Academics
Curriculum

Theology

DEPARTMENT PHILOSOPHY:

The mission of the Theology Department at Divine Savior Holy Angels is rooted in Saint Augustine’s understanding of theology as "faith seeking" understanding. Our primary goal is to nurture spirituality through knowledge of faith and to engage students in service to God and others. Department faculty commit themselves, with the entire DSHA faith community, to transforming students to transform the world. Courses and curriculum are aligned with the United States Catholic Bishops document, Doctrinal Elements of a Curriculum Framework for the Development of Catechetical Materials for Young People of High School Age. The theology department is committed to the school’s focus on daily prayer, annual retreats, service, and liturgy and worship experiences that contribute to an environment in which faith formation is valued and nurtured.

Goals include:

  • To promote the development of a lived faith.
  • To foster an awareness of God’s presence in all of life—the Catholic principle of sacramentality; all reality is sacred.
  • To communicate that faith reaches its fulfillment in relationship to God, self, others, and the world—the Catholic principle of communion.
  • To meet these objectives, all Qualities of a Graduate—excelling as a critical thinker, communicator, leader, and believer—will be nurtured and developed in this course.

MEET THE THEOLOGY DEPARTMENT FACULTY:

THEOLOGY DEPARTMENT COURSE OFFERINGS:

List of 4 items.

  • FRESHMAN YEAR: THEOLOGY I – 9051 and 9052

    Semester 1: The Bible: The Living Word of God—9051
    This freshmen course provides an introduction to The Sacred Scriptures unfolding story of salvation, with a particular focus on Jesus Christ as its fulfillment revealed in the New Testament. Divine and natural revelation is explored, as are biblical inspiration and interpretation. This course guides students in coming to know the people and events of salvation history, and in understanding important themes of creation, human dignity, and covenant.

    Semester 2: Christology: Jesus Christ and the Paschal Mystery – 9052

    In this second semester freshmen course students more fully encounter Jesus Christ, the Second Person of the Trinity. Students are led toward a deeper understanding of divine revelation, the Trinity, Incarnation, Christian discipleship, and salvation through the Paschal Mystery. This course guides students in understanding important themes of the Kingdom of God, the Beatitudes, miracles, forgiveness, and human suffering.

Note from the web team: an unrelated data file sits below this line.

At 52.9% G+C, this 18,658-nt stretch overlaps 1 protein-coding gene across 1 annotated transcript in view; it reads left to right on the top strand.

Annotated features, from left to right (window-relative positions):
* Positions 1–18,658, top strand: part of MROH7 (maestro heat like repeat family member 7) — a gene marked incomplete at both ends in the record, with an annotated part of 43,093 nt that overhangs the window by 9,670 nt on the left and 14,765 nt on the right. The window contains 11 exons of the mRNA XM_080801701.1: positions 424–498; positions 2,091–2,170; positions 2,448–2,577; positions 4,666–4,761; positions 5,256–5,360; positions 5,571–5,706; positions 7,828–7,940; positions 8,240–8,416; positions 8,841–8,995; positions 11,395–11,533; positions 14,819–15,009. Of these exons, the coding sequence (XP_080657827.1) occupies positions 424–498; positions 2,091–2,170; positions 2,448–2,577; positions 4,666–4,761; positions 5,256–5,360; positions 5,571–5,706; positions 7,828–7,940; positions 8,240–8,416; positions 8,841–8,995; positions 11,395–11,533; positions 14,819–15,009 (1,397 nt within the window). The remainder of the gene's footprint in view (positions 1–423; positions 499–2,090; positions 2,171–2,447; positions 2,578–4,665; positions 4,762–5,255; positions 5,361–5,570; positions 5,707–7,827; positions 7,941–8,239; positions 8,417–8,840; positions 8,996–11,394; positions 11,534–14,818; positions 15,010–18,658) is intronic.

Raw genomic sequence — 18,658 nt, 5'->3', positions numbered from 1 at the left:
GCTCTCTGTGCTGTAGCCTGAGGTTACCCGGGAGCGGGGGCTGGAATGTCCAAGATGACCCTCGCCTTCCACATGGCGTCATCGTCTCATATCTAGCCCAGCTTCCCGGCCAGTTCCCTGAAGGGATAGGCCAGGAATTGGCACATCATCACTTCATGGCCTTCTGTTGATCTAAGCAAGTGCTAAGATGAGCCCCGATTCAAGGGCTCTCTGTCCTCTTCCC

• SOPHOMORE YEAR: THEOLOGY II – 9101 and 9102

    Semester 1: The Sacramental Life: Encounters with Christ - 9101
    This course provides an opportunity to encounter Jesus Christ in a full and real way through an examination of the history, scriptural foundation, and current practices of the seven sacraments. In addition, students develop a deep understanding of the Eucharistic Liturgy, different forms of prayer through our Catholic tradition, and the general sacramental outlook rooted in our faith.

    Semester 2: Catholic Morality: Our Response to God’s Love - 9102
    This course is a survey of Christian morality, rooted in the belief that morality is an ongoing developmental process of discernment and application. Students are presented methods of conscience development and decision-making. These skills are applied as they examine the teaching and traditions of the Catholic faith as they apply to living a moral life within the context of Christ-centered values. Sexual morality, the consistent ethic of life, and modern ethical issues challenge the students to make moral decisions commensurate with the Catholic tradition.